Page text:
Motor Insurers Are Relentless in Exposing Dishonest Road Accident Claims


Road traffic accidents happen in the twinkling of an eye and it is not at all surprising that those involved often give differing accounts of what occurred. As a High Court ruling showed, however, motor insurers are relentless in their pursuit of those whom they suspect of trying to pull the wool over their eyes.

The case concerned a delivery rider who alleged that his motorcycle was stationary when a car struck it from behind. In seeking compensation, he asserted, amongst other things, that the motorcycle was rendered undriveable and that he had to hire a replacement vehicle. Together with relatively modest sums in respect of personal injuries, lost earnings and expenses, he claimed reimbursement of over £74,000 in vehicle hire charges from the car driver’s insurers.

The insurers later obtained CCTV footage which, they contended, undermined his account of the accident. It was common ground that the footage supported the car driver’s case that the motorcycle was not stationary and that it clipped the car’s offside whilst weaving through traffic.

Documents were also presented by the insurers which they said demonstrated that the motorcycle was not damaged to the extent that it was unroadworthy and that the rider was able to, and did, continue to use it following the collision. The documents were said to be wholly inconsistent with his assertion that he needed to hire a replacement vehicle.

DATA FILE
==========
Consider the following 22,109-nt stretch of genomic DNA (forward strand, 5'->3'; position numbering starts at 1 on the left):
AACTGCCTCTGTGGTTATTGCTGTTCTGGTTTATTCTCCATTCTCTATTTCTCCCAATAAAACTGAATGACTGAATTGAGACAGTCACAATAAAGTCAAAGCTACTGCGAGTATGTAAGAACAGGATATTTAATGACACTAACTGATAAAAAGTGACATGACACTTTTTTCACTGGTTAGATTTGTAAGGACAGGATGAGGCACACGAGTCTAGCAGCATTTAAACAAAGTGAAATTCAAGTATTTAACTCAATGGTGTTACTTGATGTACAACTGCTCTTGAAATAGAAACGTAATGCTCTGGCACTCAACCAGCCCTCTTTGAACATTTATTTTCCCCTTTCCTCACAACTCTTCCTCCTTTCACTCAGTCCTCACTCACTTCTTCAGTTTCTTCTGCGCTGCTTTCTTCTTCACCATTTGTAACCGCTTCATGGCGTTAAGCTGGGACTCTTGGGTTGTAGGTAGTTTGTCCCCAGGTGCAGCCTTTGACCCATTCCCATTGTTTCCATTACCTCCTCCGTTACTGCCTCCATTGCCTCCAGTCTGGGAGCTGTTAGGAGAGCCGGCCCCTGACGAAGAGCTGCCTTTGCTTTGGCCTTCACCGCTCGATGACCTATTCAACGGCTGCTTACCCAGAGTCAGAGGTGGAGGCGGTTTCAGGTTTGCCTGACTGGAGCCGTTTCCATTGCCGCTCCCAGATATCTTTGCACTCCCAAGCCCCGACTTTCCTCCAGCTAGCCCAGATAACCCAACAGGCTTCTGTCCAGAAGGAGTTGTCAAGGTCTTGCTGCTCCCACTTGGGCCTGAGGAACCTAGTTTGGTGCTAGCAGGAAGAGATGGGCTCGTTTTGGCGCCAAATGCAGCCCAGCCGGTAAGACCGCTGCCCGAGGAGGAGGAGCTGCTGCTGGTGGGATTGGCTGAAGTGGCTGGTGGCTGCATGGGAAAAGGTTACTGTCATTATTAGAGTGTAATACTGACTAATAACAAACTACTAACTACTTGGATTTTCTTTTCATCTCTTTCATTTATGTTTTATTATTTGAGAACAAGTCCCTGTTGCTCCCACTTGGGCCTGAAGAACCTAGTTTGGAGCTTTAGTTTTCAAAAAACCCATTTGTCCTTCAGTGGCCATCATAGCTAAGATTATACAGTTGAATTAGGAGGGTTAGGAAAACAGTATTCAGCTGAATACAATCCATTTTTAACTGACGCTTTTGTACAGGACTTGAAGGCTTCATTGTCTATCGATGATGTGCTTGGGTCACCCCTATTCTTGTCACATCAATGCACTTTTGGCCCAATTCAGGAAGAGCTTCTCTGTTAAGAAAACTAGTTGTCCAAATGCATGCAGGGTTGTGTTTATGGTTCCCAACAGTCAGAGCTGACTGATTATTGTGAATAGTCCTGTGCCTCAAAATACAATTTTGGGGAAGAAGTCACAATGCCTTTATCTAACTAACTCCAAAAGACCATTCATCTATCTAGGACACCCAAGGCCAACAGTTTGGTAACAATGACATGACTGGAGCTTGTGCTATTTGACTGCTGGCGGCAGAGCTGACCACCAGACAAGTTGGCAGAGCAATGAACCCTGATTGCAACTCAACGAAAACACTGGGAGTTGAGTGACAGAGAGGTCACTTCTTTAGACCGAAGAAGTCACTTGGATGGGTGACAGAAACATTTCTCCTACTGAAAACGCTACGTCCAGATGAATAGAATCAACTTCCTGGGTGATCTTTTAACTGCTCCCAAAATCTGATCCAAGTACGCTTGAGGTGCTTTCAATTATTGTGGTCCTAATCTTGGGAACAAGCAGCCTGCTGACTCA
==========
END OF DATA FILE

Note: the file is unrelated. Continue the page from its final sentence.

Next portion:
Following disclosure of that evidence, the rider’s solicitors gave notice to discontinue his claim. The insurers, however, did not leave the matter there: taking the view that his claim was fundamentally dishonest and that he had made sworn statements which he knew to be false, they applied for permission to seek his committal to prison for contempt of court.

Ruling on the matter, the Court found that the insurers had come nowhere near to establishing, to the criminal standard of proof, an arguable case of contempt in respect of the personal injury elements of his claim. Those elements were extremely modest when compared to his hire charges claim.

However, the Court went on to find that the insurers had, on the face of it, shown a strong case that he knew his account of the accident was untrue and that he knowingly advanced a false claim in respect of vehicle hire, storage and recovery charges. It was in the public interest for those aspects of the committal application to proceed to a full hearing. If ultimately found in contempt, the rider would be exposed to a maximum penalty of two years’ imprisonment, an unlimited fine or both.

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